What is the Future of the European Union?

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A few weeks ago, the European Commission released a report on GDP guidance for the coming year. The report said that the region’s economy will ease from a ten-year high of 2.4% in 2017 to 2.1% in 2018. In 2019 and 2020, the GDP will ease further to 1.9% and 1.7% respectively. The report said that the reason for this slowdown in growth will be because of the complex global business environment, which is clouded with uncertainty.
The European Union was formed more than 50 years ago after the second world war ended. The goal of the union was to create a political and economic region that would be able to compete with the United States. By removing borders and trade barriers, EU leaders believed that they would help bridge the gap and be able to match the US. To some extent, the EU has been able to achieve this especially on a geopolitical issues. This is because the region is represented when major decisions are made. If they were separate countries, many of them would not be represented because they are tiny countries.
However, on other issues, the European Union continues to be left behind. The 27 countries that make the EU have a combined GDP of $18 billion. This is slightly lower than the GDP of the United States, which currently stands at $19.39 billion. The GDP per capita for the European Union is at $38,000, which is lower than the US $59,400.
The disparities in the European Union have led to some countries to consider exiting the union. The first country to take the step is the United Kingdom, which joined the union in 1973. The pro-Brexit leaders argued that the union had helped curtail the country’s growth. One of the reason for this was that it was impossible for UK leaders to go out and negotiate on business deals. These deals are left to the European Union leaders, who are viewed as unelected elites in Brussels. A good example of this happened when Donald Trump held a meeting with Angela Merkel and asked for a deal between the two countries.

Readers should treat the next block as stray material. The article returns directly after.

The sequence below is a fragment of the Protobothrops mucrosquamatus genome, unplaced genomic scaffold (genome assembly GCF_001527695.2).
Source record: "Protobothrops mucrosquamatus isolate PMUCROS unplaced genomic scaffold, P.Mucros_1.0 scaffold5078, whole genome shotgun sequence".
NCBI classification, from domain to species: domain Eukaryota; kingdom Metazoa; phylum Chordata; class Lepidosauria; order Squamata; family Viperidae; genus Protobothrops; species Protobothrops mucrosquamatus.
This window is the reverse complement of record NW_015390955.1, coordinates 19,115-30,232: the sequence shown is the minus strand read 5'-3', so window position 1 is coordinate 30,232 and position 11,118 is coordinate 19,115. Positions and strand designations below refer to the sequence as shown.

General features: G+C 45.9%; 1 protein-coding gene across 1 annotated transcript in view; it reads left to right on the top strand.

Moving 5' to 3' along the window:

The second reason was the over-regulation of the EU. Just this year, the region passed the MIFID II regulations that have helped curtail the financial industry. This is despite the fact that the regulations were created with the aim of helping stabilize the financial markets and help it compete with Wall Street.
European Union countries are not equal. For example, the unemployment rate in Czech Republic is at 2.3% while that of Spain is at 15.3% and that of Greece is at almost 20%.
Even with the problems that have faced the EU, many analysts have been hopeful on its leaders. However, this too is developing some problems. Angela Merkel, who is viewed as the de-facto leader of the union has announced that she won’t vie again. This is after she lost power in the past election. Emmanuel Macron was then viewed as the next leader. In the campaign, he announced that he would help reform the union. Today, his approval rating has declined to 25% from the 50% in the same time a year ago. This presents a risk when the country goes to an election in 2022. Remember, in the past election, right wing activist Marin Le Pen had 34% of the votes. At the same time, Spain and Italy have continued to experience a rise in populism.
All these factors led to the Nobel winning economis Joseph Stiglitz to say the following about the EU:
Italy has been performing poorly since the euro’s launch. Its real (inflation-adjusted) GDP in 2016 was the same as it was in 2001. But the eurozone as a whole has not been doing well, either. From 2008 to 2016, its real GDP increased by just 3% in total. In 2000, a year after the euro was introduced, the US economy was only 13% larger than the eurozone; by 2016 it was 26% larger. After real growth of around 2.4% in 2017 – not enough to reverse the damage of a decade of malaise – the eurozone economy is faltering again.
The post What is the Future of the European Union? appeared first on Forex.Info.



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